I was in Sampson County today for the Hail as the cells came through. The hail was golf ball to baseball-size. The one piece of hail that got my windshield was about the size of two softballs, and looked like a bunch of hailstones and slush stuck together. Is it typical for hailstones to stick or clump together and form such a large mass? Having never been in a severe hailstorm, I was amazed to see something that size fall out of the sky.. Pretty impressive. Unfortunately my car didn't fair too well, but quite a sight to see.

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Tim Wright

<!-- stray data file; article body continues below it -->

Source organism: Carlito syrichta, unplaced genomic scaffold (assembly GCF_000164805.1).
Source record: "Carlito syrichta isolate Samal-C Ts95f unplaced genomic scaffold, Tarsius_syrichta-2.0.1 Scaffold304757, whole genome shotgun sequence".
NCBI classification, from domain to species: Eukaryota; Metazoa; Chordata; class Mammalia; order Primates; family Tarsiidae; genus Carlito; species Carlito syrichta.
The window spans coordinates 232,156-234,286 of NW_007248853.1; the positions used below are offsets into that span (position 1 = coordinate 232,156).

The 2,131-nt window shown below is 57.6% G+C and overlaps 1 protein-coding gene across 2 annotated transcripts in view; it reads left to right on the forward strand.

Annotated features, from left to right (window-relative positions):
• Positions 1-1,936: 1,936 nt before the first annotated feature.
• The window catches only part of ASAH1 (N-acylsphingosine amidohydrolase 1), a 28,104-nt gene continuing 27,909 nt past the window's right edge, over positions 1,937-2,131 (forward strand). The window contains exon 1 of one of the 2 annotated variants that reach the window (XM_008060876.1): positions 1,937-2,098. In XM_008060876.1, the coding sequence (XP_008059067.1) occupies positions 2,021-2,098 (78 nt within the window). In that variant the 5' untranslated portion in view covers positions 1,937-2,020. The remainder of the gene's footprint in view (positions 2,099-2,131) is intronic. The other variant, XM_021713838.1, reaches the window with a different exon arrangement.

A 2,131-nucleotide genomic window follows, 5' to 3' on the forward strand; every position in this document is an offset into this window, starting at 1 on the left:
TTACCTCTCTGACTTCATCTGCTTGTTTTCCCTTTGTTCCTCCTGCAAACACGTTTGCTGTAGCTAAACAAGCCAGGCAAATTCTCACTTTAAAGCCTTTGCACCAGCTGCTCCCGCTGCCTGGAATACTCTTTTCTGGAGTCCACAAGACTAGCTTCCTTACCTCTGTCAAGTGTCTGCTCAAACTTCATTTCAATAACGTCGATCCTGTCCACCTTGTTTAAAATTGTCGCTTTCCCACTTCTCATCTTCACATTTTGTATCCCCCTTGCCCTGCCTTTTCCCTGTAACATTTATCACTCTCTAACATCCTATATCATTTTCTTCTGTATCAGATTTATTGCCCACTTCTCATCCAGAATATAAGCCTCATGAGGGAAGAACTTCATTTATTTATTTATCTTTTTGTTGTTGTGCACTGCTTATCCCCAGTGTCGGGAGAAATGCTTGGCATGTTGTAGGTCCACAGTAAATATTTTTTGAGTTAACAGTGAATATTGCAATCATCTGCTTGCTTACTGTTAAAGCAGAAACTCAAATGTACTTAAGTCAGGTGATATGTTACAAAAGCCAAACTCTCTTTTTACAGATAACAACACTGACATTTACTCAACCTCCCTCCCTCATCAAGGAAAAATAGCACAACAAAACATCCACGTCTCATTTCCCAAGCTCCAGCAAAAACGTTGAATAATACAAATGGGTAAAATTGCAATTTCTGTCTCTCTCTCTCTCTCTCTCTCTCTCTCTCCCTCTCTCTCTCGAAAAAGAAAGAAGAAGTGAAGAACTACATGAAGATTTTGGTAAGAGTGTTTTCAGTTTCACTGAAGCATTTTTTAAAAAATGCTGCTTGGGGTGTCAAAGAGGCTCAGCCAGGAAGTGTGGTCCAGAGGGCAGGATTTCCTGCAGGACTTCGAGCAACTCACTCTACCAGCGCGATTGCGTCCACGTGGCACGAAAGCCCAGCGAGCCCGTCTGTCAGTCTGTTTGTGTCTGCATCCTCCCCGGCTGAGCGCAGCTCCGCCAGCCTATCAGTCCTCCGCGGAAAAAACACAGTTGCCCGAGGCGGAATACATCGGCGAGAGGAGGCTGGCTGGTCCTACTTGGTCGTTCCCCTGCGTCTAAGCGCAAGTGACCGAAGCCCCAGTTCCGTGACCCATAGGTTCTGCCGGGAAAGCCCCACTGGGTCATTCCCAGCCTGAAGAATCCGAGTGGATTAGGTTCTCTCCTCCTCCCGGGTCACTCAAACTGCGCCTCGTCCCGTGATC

MIKE MOSS SAYS:      Tim,     Sorry to hear about your car, but it sounds like you wintnessed quite the hail event, as baseball sized hail and larger is a rarity in our area. Your observation about the largest hail being composed of smaller components is a common feature of especially large hailstones. When hail is formed by the merging and agglomeration of multiple smaller stones, it is called an "aggregate," and this is usually the form of the record-setting stones. Luckily, this means that these huge stones are less dense than they would be if they were formed with a lot of the smooth, concentric  "clear ice" layers sometimes seen in smaller hail stones. Even so, they are representative of violent processes within thunderstorm cells intense enough to produce them, since updraft velocities required to suspend the hailstones while they form are on the order of 50 mph and up for golf ball sized hail, 80 mph or better for baseball sized stones, and 100-120 mph for softball to grapefruit sized hail.



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